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‘Howard Seven’ to Receive Community Action Council Award

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The “Howard Seven” Rotary clubs will receive a “Holland Award” on Oct. 20 from the Community Action Council of Howard County (CAC) for their commitment to a Summer Enrichment Program that extends the regular academic year of Head Start.

The award, which recognizes humanitarian service, is named for the late Rev. John Holland, pastor of the Full Gospel Tabernacle of Cooksville and former president of the Howard County branch of the National Association for the Advancement of Colored People.

Head Start is a program that promotes school readiness for young children from low-income families through agencies in their local community. The Rotary-supported Summer Enrichment Program provides health, nutrition and educational services to children ages 3 to 5.

Studies from the Institute for Children, Poverty and Homelessness show that Head Start participants have better cognitive, social, emotional and educational outcomes compared to their low-income peers. Head Start parents have greater quality of life satisfaction, increased coping skills and fewer health issues. Furthermore, children enrolled in early childhood development programs such as Head Start and the Summer Enrichment Program experience more favorable long-term effects on graduation rates, grade repetition, and achievement test scores.

The seven clubs include the Sunrise club in Ellicott City, as well as the Clarksville, Columbia Patuxent, Columbia, Columbia Town Center, Ellicott City and Elkridge clubs. The CAC is a private, nonprofit organization serving more than 35,000 low-income individuals and families in Howard County.

The Rotary clubs have a diverse and enthusiastic membership, said Bita Dayhoff, CAC president. “The Howard Seven have consistently found new ways to make Howard County a better place to live,” she said. “We are very fortunate to have such strong community organizations and leadership.”

The 21st annual Holland Awards Dinner will be the evening of Oct. 20 at the Turf Valley Conference Center.

The Power of 200 Rotarians

The Howard Seven has spent the last couple of years solidifying their work together, said Charlie McCabe, Rotary’s area governor for Howard County. “There is a lot of power working together as 200 Rotarians in seven clubs.”

Howard County has a full spectrum of clubs, he said, not only meeting at different times and locations but with different characteristics. This reflects a trend toward more diversity in Rotary worldwide, said McCabe. “For example, I belong to the Patuxent club, which is a fairly traditional breakfast club. Contrast that with the less formal clubs that meet for happy hour with no formal meal, which I believe attracts more young professionals.”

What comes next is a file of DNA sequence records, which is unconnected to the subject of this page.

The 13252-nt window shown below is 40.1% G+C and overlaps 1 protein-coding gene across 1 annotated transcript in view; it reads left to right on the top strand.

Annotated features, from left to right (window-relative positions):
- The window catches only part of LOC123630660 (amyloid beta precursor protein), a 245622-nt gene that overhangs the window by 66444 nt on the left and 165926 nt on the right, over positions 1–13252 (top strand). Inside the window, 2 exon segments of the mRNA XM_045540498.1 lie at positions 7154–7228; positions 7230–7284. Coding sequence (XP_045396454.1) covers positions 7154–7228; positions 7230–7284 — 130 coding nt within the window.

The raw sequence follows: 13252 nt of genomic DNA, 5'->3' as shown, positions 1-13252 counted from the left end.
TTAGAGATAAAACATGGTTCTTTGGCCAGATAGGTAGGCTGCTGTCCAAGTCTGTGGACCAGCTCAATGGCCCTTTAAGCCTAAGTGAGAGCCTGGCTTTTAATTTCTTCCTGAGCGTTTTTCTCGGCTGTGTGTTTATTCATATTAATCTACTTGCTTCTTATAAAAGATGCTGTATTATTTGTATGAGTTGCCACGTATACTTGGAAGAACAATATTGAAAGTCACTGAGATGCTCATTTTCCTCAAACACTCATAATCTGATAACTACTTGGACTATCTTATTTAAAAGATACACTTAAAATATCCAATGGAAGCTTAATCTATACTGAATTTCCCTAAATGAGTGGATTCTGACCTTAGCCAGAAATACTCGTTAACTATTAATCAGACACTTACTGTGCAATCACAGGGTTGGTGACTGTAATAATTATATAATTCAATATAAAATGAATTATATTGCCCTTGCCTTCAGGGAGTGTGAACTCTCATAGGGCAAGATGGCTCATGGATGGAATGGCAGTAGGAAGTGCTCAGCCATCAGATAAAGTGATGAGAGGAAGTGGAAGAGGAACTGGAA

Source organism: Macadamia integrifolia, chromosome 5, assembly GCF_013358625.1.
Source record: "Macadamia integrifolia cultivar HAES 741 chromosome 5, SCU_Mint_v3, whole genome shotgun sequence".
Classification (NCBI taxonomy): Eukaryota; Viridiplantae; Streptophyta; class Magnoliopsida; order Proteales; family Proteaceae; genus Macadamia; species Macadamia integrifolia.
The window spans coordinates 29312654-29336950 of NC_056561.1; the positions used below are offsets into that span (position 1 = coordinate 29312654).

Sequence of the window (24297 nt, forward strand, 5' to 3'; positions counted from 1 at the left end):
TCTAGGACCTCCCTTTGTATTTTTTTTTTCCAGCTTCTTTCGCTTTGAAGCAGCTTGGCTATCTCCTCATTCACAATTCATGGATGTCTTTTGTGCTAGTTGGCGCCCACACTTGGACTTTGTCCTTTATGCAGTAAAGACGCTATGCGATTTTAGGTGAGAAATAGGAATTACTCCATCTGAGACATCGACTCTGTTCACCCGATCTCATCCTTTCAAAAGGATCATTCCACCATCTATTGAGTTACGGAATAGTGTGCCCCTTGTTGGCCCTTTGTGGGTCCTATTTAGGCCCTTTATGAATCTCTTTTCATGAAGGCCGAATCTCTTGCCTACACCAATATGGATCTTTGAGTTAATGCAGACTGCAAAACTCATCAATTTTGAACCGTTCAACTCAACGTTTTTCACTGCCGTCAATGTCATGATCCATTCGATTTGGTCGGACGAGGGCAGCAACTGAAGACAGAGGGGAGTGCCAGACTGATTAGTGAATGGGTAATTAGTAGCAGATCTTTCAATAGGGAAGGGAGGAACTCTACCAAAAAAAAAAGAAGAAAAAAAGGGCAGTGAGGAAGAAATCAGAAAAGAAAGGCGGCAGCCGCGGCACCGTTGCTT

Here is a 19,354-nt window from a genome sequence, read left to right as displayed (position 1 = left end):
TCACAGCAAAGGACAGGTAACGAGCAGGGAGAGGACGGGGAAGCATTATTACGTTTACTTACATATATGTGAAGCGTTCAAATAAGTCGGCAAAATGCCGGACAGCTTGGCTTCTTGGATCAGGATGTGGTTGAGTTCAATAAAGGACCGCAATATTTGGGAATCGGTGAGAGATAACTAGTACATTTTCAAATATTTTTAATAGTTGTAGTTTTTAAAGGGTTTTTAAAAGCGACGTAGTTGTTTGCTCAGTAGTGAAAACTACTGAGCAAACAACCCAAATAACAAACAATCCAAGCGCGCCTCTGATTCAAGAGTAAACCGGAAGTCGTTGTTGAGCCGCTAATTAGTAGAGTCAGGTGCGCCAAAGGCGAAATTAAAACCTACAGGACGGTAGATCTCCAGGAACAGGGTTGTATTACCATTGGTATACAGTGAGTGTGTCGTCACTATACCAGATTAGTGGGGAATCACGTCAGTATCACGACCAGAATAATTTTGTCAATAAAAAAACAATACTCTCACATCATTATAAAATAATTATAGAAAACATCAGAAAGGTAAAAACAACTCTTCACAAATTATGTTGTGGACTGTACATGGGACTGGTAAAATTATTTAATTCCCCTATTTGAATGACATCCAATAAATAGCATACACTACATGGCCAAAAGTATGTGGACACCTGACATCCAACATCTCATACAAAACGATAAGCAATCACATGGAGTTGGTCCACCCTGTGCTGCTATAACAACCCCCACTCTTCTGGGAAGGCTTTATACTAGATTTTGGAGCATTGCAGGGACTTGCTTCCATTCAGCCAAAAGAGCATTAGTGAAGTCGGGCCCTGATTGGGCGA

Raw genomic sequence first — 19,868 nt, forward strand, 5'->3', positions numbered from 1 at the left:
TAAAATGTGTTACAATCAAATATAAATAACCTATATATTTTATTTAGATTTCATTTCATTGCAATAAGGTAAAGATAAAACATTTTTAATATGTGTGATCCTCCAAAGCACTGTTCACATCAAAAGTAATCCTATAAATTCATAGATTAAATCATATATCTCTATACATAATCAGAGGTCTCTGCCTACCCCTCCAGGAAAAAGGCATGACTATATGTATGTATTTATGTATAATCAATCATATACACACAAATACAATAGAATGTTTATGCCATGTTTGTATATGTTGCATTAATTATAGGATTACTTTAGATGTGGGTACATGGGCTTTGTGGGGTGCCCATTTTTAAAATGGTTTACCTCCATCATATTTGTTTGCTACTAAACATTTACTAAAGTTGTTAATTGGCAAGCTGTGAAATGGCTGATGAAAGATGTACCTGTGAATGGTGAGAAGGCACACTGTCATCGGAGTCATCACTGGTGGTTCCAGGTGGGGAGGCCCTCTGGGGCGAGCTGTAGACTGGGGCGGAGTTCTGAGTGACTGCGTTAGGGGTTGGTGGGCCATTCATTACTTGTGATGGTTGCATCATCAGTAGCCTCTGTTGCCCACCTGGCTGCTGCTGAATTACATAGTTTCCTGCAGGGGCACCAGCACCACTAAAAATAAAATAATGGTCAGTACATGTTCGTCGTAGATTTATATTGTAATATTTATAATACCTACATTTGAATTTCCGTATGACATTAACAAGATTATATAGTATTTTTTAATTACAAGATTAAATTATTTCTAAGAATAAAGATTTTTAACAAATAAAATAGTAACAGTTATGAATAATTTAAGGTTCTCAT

Receiving this award has boosted excitement among local Rotarians even more, he added. “I’ve attended a lot of Holland dinners in the past, and this award was a total surprise. I’ve seen a lot of great people get the award.”

Rotary will continue to strive to make a long-term sustainable difference in the county, he said. “We think the Summer Enrichment Program meets those goals.”

Rotary and CAC: Working Partners

The Holland Award has come as a total surprise, agreed Ron Carlson, president of the Sunrise Rotary Club of Ellicott City, but Rotary’s relationship with the CAC is longstanding and strong. “We’ve worked very, very closely with the CAC over a long period of time and regard them as working partners in every sense,” he said. “To have this bestowed is a surprise and a reason for celebration.”

The Summer Enrichment Program is the largest-scale project to date on which the seven Rotary clubs have collaborated. “When the Sunrise club reached the level where it had to broaden its net to support the Summer Enrichment Program, much to my delight, the other Rotary clubs embraced it as their signature program as well.”

As members from the various clubs sat together and discussed what they intended to do to support the program, they reached a new level of support and rallied. “It’s the kind of model that could be replicated elsewhere in the state,” said Carlson.

With the help of the Howard Seven, the seven-week Summer Enrichment Program has been extended to 11 weeks. “You never know the outcome when you’re going to bring a group of people together,” said Carlson.

Profound Level of Gratitude

Alice Harris, director of education for the CAC, said she is “absolutely ecstatic” about the growth of the Summer Enrichment Program and the support of the Howard Seven.

“I don’t think I’ll ever be able to express the level of gratitude I have. You really have to have that commitment and that level of involvement from stakeholders outside of your schools. The Rotary clubs on every level exemplify what that looks like.”

Rotary is a community partner that has been sitting at the table with the CAC for a long time, Harris added. “Two years ago we were serving 264 children in our Head Start program, which was a combination of part-day and full-day programs,” she said. “Now we have 17 classrooms serving 322 students year-round.”

This has been accomplished because the CAC was not sitting at the table in isolation, she said. “There is so much at stake in this process and with the investment that our partners make. We have to do it right. It’s an important task we have on our plates.”